Del Rosario: Dandelions

My Dearest

THE sight of dandelions will always bring me to memories of my children’s childhood. I vividly remember spending many mornings at the garden of Insular Life Building, in F. Yandoc Street, where the McDonald’s Insular restaurant now stands.

In my mind, I secretly thought of that place as our private little garden. We lived in a four-floor apartment building (and we still do now) across that garden. Many wishes were made in that garden; as my children, especially the two older ones, blew dandelion puffs into the air.

Nowadays, I don’t see as many dandelions as I used to. Maybe this shows, how I have walked less into gardens and fields of greens. But, dandelions will always have a special place in my heart.

I remember introducing Conrad, my first grandson to a dandelion when he was about two years old. What fun we had during that day by the mini golf area in Camp John Hay. Am thankful that we had pictures and videos of him blowing the dandelion puffs into the air. That has not taken place again. Maybe I ought to go find a dandelion and make a wish.

In a little over a year I will be a dual citizen. Yes, I am eager to get my senior discount card. But other than that one very positive side to ageing, getting old doesn’t seem to be so appealing.

I ponder on dandelions and my life. I think of the dandelion flower in its fullness in bloom; with its spiked yellow petals opening up and facing the sun in the mornings and going to sleep at noon. I remember Jennifer picking these small yellow flowers and giving them as gift for mommy or daddy. What a simple act of innocence providing joy and the promise of more joy.

Unknown to her, these little flowers will soon be pollinated by bees, and each floret in a small flower will produce a seed that will push up these florets and develop a feathery filament called a pappus, bursting like puffballs. This is what we more commonly know as the dandelion itself.

Then the wind, (if the playful children don't get to them first,} blows the seeds away and there’s nothing left but a bare stem.

David Roper in his book, “Teach us to Number our Days,” wrote that, “Aging is somewhat like that. Time blows on us, and we lose bits and pieces of ourselves until there’s nothing left to lose.” What a sad imagery of life and death.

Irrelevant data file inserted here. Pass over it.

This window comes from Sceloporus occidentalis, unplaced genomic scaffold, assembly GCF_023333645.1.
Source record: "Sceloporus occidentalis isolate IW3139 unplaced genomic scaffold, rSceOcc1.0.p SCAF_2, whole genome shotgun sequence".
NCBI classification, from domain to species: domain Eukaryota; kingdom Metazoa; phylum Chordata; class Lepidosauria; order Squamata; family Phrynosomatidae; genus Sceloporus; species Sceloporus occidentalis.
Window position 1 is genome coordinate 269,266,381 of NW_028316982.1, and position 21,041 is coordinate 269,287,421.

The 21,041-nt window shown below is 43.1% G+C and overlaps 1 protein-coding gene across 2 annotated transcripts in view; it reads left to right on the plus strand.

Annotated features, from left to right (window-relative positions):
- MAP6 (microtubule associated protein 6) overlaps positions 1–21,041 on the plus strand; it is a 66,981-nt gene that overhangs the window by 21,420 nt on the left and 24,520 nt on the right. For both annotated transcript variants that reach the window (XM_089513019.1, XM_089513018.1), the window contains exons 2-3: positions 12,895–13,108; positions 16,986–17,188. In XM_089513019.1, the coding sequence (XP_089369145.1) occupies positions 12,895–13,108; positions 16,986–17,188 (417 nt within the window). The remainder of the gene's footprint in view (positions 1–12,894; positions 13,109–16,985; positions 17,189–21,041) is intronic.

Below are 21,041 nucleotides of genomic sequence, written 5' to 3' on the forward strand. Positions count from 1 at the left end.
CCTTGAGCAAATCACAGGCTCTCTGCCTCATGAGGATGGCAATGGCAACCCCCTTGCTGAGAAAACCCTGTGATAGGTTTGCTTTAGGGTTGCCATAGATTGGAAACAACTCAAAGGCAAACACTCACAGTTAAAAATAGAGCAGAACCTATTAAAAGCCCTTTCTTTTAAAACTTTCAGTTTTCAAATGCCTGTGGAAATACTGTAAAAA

I see my nearly 88-year-old mother, with the little and thinning grey hair left on her tiny, frail head; her weak and trembling hands and legs; her skin wrinkled and with lesions in many parts of her aching body; most of her teeth have fallen out, and her hearing has started to fail. Worst of all, stricken with Alzheimer’s disease, her mind has almost completely left her. She’s helpless and vulnerable in this stage.

But, Roper is right when he wrote; “a dandelion comes to fruition by surrendering itself. It dies that it might bear much fruit, though it has no idea when or where its many seeds will fall.”

I find myself now thinking, Have I offered and surrendered myself? How? How do I die to myself that I might bear much fruit? Am I bearing fruit at all? How do I do this when it is so natural to think of myself first before anything else?

Jesus said, “If anyone comes to me and does not hate his own life.... He cannot be my disciple.” Roper wrote, “To hate ourselves is not to despise ourselves, but to love and give in such measure that it looks as though we’re taking no thought for ourselves. Jesus teaches us to give up our lives – forget about them, as He himself has shown us by His death on the cross, for our sake.”

In her lifetime, before Alzheimer’s, my mother has done a lot of dying to herself. She has given of herself in love, living a life of self-sacrifice and suffering. Together with my late father, they raised nine children and took care of many grandchildren. She has devoted her life fully to her family and to the works of God, through the Catholic Church that she loved and served.

I see her now as David Roper describes “a full-grown dandelion seed globe, which has long ago surrendered its golden petals, and has reached its crowning stage of dying.” She is now ready to be offered.

My Dearest Brothers, Sisters and Family members,

I pray that the many seeds that have been blown from our mother’s self-giving life have fallen on rich soil in our lives.

May the dandelions that we are now be like her, and at the most important time in our life, be ready to be offered. May we, like beautiful dandelions, “hold ourselves no longer for our own keeping, but only as something to be given away.”

So help us God.


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